This exchange between Senator Sessions and Education Secretary Duncan is amusing. The video itself is worth your time–if only to see the parental smirk on Session’s face, and hear the parental tone in his voice as he doggedly throws wrenches of fact into Duncan’s well-oiled machinations.
Here are the best parts, though, transcribed and annotated by yours truly for your reading pleasure.
Sessions starts off by asking Duncan if the debt is a problem. Duncan responds:
“I think those are absolutely valid concerns . . . . The President is committed to a trillion dollars in deficit reduction over the next decade . . . .”
Sessions: “Well over the next decade, the deficit will double from 13 trillion to 26 trillion, and, you can say that cuts and saves a trillion, but it doesn’t seem like it to me.”
(Sessions probably meant to say that the overall debt will double, not the deficit.)
Oh, Duncan. The debt v. deficit trick? The budget is fiscally responsible because it reduces the yearly deficit? (“Reducing the deficit” merely slows debt growth. It does not pay off the debt. The debt continues to grow. But I bet you already knew that.)
Sessions then asks whether it’s correct to say that the President’s budget proposal doubles the 2008 level of Pell Grant aid, from 18 billion to 36 billion dollars.
“We can go thru the numbers. We are going to save, uh, we have a way of closing the Pell shortfall, 20 billion dollars worth. [translation: see this hat? watch this . . . look, a bunny! I pulled a bunny out of the hat!] But let me be very very clear. [where did he pick up that phrase, hmm?] What our country desperately needs is many more young people going to college and graduating. . . . Four million jobs are unfilled because we’re not producing the skilled workers that our country needs. . . .”
Our country desperately needs . . . more college graduates. Huh. That’s weird.
I could have sworn that the problem is having too few jobs for workers, not the other way around. But even if we stipulate to a shortage of workers, then we have to swallow this big whopper: holding a college degree–of any type, presumably–is proof-positive that you are a skilled worker.
Yeah. Listen. I’m a girl with an almost, but not quite, entirely useless undergrad degree in economics.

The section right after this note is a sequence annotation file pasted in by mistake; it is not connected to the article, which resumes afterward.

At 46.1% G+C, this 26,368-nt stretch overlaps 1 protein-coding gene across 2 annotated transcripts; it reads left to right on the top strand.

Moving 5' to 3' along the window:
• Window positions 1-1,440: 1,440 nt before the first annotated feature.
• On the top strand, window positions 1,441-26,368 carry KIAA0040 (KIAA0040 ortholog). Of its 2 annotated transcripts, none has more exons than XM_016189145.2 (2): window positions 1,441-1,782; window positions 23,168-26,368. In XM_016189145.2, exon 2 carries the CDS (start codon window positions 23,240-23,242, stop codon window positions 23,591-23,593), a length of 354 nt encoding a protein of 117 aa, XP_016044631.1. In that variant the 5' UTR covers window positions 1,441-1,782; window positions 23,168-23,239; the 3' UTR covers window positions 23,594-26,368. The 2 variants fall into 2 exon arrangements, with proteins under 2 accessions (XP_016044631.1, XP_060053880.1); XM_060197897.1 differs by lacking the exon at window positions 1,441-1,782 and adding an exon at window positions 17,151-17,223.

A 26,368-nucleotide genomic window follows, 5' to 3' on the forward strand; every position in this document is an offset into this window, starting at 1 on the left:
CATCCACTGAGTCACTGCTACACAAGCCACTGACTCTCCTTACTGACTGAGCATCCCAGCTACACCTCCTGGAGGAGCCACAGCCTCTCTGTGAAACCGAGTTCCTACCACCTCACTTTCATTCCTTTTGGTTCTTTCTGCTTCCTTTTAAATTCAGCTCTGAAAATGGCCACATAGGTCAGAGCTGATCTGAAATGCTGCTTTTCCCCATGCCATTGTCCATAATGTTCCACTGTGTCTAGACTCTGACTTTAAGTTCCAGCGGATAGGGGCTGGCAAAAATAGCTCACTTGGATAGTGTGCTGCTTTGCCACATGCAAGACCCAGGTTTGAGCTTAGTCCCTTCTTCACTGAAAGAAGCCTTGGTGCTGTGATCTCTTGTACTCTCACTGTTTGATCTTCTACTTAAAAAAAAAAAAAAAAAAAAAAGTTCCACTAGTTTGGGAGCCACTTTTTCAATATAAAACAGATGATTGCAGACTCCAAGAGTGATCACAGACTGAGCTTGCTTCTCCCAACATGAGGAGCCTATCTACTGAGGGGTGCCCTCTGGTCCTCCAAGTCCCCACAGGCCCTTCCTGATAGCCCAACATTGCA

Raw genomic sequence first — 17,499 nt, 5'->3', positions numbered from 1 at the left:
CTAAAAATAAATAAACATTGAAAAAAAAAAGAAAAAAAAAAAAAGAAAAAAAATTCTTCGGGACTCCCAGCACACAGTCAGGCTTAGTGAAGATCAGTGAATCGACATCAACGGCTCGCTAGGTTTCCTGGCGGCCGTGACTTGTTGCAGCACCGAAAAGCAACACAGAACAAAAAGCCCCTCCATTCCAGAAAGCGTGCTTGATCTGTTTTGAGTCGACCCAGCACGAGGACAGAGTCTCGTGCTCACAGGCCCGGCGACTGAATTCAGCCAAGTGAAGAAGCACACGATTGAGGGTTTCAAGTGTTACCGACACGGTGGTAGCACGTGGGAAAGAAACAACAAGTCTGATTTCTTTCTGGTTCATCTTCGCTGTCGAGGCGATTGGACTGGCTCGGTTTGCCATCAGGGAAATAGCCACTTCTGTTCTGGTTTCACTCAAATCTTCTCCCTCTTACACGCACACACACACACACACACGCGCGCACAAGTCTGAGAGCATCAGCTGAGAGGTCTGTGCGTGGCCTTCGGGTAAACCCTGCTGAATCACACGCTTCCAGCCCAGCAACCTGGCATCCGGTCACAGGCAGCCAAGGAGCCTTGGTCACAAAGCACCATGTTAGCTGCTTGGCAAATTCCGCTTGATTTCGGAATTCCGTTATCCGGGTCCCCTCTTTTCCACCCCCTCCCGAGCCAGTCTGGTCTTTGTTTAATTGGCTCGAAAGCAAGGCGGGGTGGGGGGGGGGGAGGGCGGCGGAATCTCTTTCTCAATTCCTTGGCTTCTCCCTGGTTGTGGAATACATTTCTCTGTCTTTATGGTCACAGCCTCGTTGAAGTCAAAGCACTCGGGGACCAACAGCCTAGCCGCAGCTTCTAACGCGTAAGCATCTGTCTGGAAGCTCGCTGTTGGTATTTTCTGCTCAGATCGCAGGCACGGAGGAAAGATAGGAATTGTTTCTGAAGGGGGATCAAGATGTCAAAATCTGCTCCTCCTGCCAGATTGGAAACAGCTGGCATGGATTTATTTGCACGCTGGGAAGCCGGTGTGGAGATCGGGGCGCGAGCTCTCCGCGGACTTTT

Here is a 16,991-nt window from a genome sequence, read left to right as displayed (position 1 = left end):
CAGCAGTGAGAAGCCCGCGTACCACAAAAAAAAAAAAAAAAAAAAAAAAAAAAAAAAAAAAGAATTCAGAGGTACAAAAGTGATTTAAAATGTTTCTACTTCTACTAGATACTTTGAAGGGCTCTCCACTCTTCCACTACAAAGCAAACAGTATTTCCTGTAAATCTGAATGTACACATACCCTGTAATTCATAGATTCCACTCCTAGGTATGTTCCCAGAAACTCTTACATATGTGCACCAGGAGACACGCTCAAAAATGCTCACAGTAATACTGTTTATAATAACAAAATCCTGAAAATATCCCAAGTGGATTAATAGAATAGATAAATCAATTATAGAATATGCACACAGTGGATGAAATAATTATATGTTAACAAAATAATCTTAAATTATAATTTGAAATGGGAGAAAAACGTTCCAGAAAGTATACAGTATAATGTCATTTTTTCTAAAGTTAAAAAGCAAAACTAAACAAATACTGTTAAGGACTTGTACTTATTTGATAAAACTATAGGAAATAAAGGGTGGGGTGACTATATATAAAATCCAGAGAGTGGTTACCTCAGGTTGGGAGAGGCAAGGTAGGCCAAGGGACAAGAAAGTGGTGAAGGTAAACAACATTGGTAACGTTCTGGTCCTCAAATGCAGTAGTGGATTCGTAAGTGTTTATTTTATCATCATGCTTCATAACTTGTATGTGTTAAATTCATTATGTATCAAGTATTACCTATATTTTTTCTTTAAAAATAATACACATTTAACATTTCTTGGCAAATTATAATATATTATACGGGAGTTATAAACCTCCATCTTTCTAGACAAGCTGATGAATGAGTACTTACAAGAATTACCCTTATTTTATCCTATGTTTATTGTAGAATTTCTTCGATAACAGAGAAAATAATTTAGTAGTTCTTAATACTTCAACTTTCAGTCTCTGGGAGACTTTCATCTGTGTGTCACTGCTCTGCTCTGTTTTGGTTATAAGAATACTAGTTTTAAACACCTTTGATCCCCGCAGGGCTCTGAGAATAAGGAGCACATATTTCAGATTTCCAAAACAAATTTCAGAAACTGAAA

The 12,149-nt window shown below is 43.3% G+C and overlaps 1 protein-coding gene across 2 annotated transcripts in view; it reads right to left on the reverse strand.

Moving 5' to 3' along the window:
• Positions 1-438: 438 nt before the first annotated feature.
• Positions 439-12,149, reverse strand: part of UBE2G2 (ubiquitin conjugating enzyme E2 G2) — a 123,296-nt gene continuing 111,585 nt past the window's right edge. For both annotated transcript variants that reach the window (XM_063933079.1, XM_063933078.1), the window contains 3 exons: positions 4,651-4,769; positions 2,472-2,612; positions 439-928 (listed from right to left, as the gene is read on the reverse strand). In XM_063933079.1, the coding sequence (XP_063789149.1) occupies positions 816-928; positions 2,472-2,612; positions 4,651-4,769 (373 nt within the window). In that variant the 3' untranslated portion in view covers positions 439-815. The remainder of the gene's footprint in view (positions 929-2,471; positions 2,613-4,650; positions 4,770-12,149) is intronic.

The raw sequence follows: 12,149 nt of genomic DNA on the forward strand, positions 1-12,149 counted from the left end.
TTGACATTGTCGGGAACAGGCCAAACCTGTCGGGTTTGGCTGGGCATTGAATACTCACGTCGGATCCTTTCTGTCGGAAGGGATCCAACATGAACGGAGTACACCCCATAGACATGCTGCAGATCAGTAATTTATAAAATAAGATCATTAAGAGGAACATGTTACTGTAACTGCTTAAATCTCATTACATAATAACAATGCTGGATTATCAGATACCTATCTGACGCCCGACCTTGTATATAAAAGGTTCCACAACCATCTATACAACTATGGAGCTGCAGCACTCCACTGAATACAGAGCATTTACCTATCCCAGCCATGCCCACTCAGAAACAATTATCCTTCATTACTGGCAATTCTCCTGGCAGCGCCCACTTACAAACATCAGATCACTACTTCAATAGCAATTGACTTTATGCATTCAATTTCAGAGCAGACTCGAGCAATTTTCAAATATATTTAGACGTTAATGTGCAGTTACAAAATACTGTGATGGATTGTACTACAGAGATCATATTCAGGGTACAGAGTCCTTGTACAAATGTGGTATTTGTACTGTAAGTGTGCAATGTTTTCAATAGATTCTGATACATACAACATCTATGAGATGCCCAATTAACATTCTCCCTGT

This degree did not make me a skilled worker.
Furthermore, word on the ‘net is that college often fails to improve a student’s basic skills, like writing and critical thinking.
“Well I think we can all agree that funding and money does not necessarily improve education. Your proposal . . . doubling the entire budget, and we don’t have the money. . . . We’ve now taken over the student loans; 100% is federal. But according to our calculations, the total of these loans will go from 98 billion in 2008, to 167 billion in 2012, is that correct?”
Duncan starts to stall a bit at this point:
“I don’t know the exact numbers [veering off point until redirected by Sessions]. . . . We have many more people accessing higher education, which as a country we desperately need. The only way we strengthen our economy long-term is to produce the innovators, the entrepreneurs, the knowledge workers–”
Because college is all about cranking out the innovators and entrepreneurs. Mercifully, Sessions interrupts him.
Sessions: “Well why don’t we just spend three times as much? Won’t that just help us fix it all?”
Duncan: “Well actually we made some very tough cuts in Pell Grants, so we asked for a 5 billion dollar increase, but we are reducing costs by 15 billion dollars.”
Sessions: “Well this is Washington math. You haven’t cut Pell Grants. Pell Grants are increasing dramatically Mr. Secretary. The numbers are plain.”
Duncan: “That’s correct, and it would have increased even more substantially, did we not make the tough and painful decision to eliminate–”
Sessions: “You’re proposing they increase that much. They are not going to be increased that much because we don’t have the money.”
Ha ha ha! Washington math, indeed. Did you catch that? A 5 billion dollar increase is a product of “very tough cuts.” Cuts in spending create . . . an increase in spending. (And who knows whether the purported cuts are even real.)
Did Sarah Palin turn you into a newt, too, Secretary Duncan?
Oh, I’ve written enough. Here’s the video. Share and enjoy!